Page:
[78] “Law Reports. Supreme Court – Oyer and Terminer,” Commercial Advertiser, December 24, 1860. Emphasis added.  Clinton’s account of the Shay case appears in Chapter 24 of his book Extraordinary Cases (New York: Harper, 1896), 252-262.

[79] “Shay, Mortimer, December 26, 1860,” New York, Governor’s Registers of Commitments to Prisons, 1842-1908, Ancestry.com.  During his time in the Tombs, Mortimer Shay became the confident of Ellias W. Hicks, a condemned murderer who was executed on Bedloe’s Island in July 1860. “Execution of Hicks, The Pirate. Twelve Thousand People at Bedloe’s Island,” Daily MIssouri Democrat (St. Louis, Missouri), July 18, 1860.  He surely pondered the legislative quirk  that had spared him the same fate; the same Catholic priest, Fr. Duranquet, who counseled Hicks later wrote a letter in support of Shay’s pardon. “Mortimer Shay, Executive Clemency Application, May 10, 1874,” New York, Executive Orders for Commutations, Pardons, Restorations, Clemency and Respites, 1845-1931, Ancestry.com. Fr. Duranquet was one of the early priests associated with St. Francis College on West 16th Street.  Remigius Lafort, S.T.D., Censor, The Catholic Church in the United States of America: Undertaken to Celebrate the Golden Jubilee of His Holiness, Pope Pius X. Volume 3: The Province of Baltimore and the Province of New York, Section 1: Comprising the Archdiocese of New York and the Diocese of Brooklyn, Buffalo and Ogdensburg Together with some Supplementary Articles on Religious Communities of Women (New York City: The Catholic Editing Company, 1914), 327.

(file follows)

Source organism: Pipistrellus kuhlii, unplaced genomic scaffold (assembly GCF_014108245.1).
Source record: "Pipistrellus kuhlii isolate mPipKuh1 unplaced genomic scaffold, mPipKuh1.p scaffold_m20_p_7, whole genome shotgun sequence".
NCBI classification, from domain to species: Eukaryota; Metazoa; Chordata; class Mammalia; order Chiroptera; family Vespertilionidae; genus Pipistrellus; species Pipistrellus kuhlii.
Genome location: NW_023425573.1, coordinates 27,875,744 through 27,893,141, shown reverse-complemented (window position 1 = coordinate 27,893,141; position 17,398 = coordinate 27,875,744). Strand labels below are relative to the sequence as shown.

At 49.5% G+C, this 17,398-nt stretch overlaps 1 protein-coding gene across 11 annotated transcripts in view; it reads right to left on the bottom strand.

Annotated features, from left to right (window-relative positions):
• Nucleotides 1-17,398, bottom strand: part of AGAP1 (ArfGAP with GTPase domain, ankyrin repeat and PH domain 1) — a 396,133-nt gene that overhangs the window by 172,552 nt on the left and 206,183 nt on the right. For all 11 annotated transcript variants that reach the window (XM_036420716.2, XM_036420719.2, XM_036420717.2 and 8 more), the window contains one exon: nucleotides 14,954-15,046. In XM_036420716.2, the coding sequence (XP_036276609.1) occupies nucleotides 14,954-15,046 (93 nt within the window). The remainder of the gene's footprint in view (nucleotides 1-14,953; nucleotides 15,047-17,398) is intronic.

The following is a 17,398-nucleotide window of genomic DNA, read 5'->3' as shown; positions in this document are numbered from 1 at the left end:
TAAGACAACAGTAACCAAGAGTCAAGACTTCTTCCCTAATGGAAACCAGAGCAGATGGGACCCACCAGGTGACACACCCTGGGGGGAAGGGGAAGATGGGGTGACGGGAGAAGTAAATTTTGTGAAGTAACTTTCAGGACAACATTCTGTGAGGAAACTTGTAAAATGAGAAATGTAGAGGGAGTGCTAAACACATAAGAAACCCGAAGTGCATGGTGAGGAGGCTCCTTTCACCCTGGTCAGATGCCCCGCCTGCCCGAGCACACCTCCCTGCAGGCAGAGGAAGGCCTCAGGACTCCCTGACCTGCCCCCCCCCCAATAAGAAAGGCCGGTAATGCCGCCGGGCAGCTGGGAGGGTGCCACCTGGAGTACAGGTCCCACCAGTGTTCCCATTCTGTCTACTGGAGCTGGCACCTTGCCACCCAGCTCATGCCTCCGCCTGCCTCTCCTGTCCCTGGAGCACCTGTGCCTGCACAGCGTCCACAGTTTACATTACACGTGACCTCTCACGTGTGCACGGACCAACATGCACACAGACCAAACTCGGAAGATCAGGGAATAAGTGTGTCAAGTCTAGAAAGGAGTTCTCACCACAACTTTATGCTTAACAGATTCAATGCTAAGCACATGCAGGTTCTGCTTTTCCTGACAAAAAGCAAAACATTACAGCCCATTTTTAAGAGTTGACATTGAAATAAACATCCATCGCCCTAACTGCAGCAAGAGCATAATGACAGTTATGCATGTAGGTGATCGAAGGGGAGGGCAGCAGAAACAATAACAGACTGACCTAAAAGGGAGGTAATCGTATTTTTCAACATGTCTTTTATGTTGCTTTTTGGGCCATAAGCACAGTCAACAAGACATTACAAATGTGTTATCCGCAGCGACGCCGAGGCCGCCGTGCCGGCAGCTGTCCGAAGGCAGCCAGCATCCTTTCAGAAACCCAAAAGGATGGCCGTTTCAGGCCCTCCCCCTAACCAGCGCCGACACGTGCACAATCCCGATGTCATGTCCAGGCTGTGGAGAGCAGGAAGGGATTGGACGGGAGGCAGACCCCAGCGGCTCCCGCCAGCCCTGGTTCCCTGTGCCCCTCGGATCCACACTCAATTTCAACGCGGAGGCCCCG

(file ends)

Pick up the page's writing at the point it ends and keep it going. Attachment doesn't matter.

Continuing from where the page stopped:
[80] “Mortimer Shay, February 19, 1861,” New York, Clinton Prison Admission Ledgers, 1851-1866, 1926-1939, Ancestry.com.